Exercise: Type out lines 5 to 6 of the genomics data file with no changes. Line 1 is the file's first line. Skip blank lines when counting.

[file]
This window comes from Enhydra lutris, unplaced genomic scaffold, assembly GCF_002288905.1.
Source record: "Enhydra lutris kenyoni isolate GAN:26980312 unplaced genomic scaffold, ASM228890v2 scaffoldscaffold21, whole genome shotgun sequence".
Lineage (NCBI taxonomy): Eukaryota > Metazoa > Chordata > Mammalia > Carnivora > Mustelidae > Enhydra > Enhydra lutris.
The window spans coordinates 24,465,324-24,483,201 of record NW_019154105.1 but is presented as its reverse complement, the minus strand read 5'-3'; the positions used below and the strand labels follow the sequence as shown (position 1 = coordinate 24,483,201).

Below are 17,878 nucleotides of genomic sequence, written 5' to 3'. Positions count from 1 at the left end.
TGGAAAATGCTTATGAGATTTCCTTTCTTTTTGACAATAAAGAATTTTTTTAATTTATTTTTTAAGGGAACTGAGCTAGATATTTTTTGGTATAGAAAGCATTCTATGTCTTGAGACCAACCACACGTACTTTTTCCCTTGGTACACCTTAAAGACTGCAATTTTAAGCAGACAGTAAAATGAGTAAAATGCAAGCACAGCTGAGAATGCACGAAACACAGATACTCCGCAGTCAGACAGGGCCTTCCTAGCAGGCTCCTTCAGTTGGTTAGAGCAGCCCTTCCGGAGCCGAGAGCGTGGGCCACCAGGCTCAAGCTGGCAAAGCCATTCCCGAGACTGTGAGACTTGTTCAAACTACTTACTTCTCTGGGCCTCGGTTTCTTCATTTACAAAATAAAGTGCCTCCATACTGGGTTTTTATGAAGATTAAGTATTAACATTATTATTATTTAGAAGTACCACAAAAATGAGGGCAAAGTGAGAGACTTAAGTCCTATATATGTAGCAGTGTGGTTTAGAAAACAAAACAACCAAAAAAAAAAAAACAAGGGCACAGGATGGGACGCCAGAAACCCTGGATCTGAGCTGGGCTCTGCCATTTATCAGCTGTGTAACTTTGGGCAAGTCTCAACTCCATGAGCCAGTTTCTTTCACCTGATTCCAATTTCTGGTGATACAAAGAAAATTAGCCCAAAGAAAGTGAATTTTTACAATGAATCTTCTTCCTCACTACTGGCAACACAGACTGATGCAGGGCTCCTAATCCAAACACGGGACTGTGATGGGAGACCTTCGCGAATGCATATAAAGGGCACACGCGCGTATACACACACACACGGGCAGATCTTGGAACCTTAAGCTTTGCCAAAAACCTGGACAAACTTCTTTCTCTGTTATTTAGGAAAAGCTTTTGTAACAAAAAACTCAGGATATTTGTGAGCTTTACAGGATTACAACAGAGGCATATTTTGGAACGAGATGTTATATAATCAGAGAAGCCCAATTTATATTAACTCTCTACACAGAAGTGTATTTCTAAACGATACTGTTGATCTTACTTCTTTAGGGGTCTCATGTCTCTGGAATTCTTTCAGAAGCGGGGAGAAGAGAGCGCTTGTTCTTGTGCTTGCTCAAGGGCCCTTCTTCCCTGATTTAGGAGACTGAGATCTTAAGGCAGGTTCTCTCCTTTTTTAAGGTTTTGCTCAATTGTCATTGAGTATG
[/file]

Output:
Below are 17,878 nucleotides of genomic sequence, written 5' to 3'. Positions count from 1 at the left end.
TGGAAAATGCTTATGAGATTTCCTTTCTTTTTGACAATAAAGAATTTTTTTAATTTATTTTTTAAGGGAACTGAGCTAGATATTTTTTGGTATAGAAAGCATTCTATGTCTTGAGACCAACCACACGTACTTTTTCCCTTGGTACACCTTAAAGACTGCAATTTTAAGCAGACAGTAAAATGAGTAAAATGCAAGCACAGCTGAGAATGCACGAAACACAGATACTCCGCAGTCAGACAGGGCCTTCCTAGCAGGCTCCTTCAGTTGGTTAGAGCAGCCCTTCCGGAGCCGAGAGCGTGGGCCACCAGGCTCAAGCTGGCAAAGCCATTCCCGAGACTGTGAGACTTGTTCAAACTACTTACTTCTCTGGGCCTCGGTTTCTTCATTTACAAAATAAAGTGCCTCCATACTGGGTTTTTATGAAGATTAAGTATTAACATTATTATTATTTAGAAGTACCACAAAAATGAGGGCAAAGTGAGAGACTTAAGTCCTATATATGTAGCAGTGTGGTTTAGAAAACAAAACAACCAAAAAAAAAAAAACAAGGGCACAGGATGGGACGCCAGAAACCCTGGATCTGAGCTGGGCTCTGCCATTTATCAGCTGTGTAACTTTGGGCAAGTCTCAACTCCATGAGCCAGTTTCTTTCACCTGATTCCAATTTCTGGTGATACAAAGAAAATTAGCCCAAAGAAAGTGAATTTTTACAATGAATCTTCTTCCTCACTACTGGCAACACAGACTGATGCAGGGCTCCTAATCCAAACACGGGACTGTGATGGGAGACCTTCGCGAATGCATATAAAGGGCACACGCGCGTATACACACACACACGGGCAGATCTTGGAACCTTAAGCTTTGCCAAAAACCTGGACAAACTTCTTTCTCTGTTATTTAGGAAAAGCTTTTGTAACAAAAAACTCAGGATATTTGTGAGCTTTACAGGATTACAACAGAGGCATATTTTGGAACGAGATGTTATATAATCAGAGAAGCCCAATTTATATTAACTCTCTACACAGAAGTGTATTTCTAAACGATACTGTTGATCTTACTTCTTTAGGGGTCTCATGTCTCTGGAATTCTTTCAGAAGCGGGGAGAAGAGAGCGCTTGTTCTTGTGCTTGCTCAAGGGCCCTTCTTCCCTGATTTAGGAGACTGAGATCTTAAGGCAGGTTCTCTCCTTTTTTAAGGTTTTGCTCAATTGTCATTGAGTATG